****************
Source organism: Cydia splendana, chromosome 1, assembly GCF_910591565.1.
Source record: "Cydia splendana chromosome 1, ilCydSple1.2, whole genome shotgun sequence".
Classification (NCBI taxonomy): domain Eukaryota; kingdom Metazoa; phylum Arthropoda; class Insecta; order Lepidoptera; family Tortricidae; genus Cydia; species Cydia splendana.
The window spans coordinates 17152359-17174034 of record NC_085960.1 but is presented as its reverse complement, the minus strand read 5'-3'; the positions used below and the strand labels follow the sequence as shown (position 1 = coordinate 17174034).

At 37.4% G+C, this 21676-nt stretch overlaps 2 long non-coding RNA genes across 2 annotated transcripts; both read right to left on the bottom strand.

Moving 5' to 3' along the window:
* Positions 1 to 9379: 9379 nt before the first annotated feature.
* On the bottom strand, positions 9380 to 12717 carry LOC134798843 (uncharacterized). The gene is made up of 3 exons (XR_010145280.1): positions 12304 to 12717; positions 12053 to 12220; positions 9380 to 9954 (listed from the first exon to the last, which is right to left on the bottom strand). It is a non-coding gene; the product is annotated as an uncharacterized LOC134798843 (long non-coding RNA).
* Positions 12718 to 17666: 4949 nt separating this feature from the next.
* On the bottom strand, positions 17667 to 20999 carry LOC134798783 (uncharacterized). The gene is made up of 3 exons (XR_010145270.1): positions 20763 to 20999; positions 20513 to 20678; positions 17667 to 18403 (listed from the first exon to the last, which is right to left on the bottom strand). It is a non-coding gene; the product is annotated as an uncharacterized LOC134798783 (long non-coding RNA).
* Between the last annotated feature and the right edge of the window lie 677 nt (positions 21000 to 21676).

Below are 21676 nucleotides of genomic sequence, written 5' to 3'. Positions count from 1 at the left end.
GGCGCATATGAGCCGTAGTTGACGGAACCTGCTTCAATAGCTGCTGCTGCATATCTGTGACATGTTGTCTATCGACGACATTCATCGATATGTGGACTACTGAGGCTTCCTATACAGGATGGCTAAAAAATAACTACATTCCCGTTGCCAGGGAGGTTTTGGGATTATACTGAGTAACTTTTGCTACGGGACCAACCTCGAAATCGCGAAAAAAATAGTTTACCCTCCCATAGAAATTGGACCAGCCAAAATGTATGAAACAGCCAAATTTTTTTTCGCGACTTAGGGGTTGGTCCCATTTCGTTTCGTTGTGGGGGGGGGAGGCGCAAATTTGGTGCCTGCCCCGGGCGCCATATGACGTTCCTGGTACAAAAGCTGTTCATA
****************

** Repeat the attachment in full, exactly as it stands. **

Source organism: Cydia splendana, chromosome 1, assembly GCF_910591565.1.
Source record: "Cydia splendana chromosome 1, ilCydSple1.2, whole genome shotgun sequence".
Classification (NCBI taxonomy): domain Eukaryota; kingdom Metazoa; phylum Arthropoda; class Insecta; order Lepidoptera; family Tortricidae; genus Cydia; species Cydia splendana.
The window spans coordinates 17152359-17174034 of record NC_085960.1 but is presented as its reverse complement, the minus strand read 5'-3'; the positions used below and the strand labels follow the sequence as shown (position 1 = coordinate 17174034).

At 37.4% G+C, this 21676-nt stretch overlaps 2 long non-coding RNA genes across 2 annotated transcripts; both read right to left on the bottom strand.

Moving 5' to 3' along the window:
* Positions 1 to 9379: 9379 nt before the first annotated feature.
* On the bottom strand, positions 9380 to 12717 carry LOC134798843 (uncharacterized). The gene is made up of 3 exons (XR_010145280.1): positions 12304 to 12717; positions 12053 to 12220; positions 9380 to 9954 (listed from the first exon to the last, which is right to left on the bottom strand). It is a non-coding gene; the product is annotated as an uncharacterized LOC134798843 (long non-coding RNA).
* Positions 12718 to 17666: 4949 nt separating this feature from the next.
* On the bottom strand, positions 17667 to 20999 carry LOC134798783 (uncharacterized). The gene is made up of 3 exons (XR_010145270.1): positions 20763 to 20999; positions 20513 to 20678; positions 17667 to 18403 (listed from the first exon to the last, which is right to left on the bottom strand). It is a non-coding gene; the product is annotated as an uncharacterized LOC134798783 (long non-coding RNA).
* Between the last annotated feature and the right edge of the window lie 677 nt (positions 21000 to 21676).

Below are 21676 nucleotides of genomic sequence, written 5' to 3'. Positions count from 1 at the left end.
GGCGCATATGAGCCGTAGTTGACGGAACCTGCTTCAATAGCTGCTGCTGCATATCTGTGACATGTTGTCTATCGACGACATTCATCGATATGTGGACTACTGAGGCTTCCTATACAGGATGGCTAAAAAATAACTACATTCCCGTTGCCAGGGAGGTTTTGGGATTATACTGAGTAACTTTTGCTACGGGACCAACCTCGAAATCGCGAAAAAAATAGTTTACCCTCCCATAGAAATTGGACCAGCCAAAATGTATGAAACAGCCAAATTTTTTTTCGCGACTTAGGGGTTGGTCCCATTTCGTTTCGTTGTGGGGGGGGGAGGCGCAAATTTGGTGCCTGCCCCGGGCGCCATATGACGTTCCTGGTACAAAAGCTGTTCATA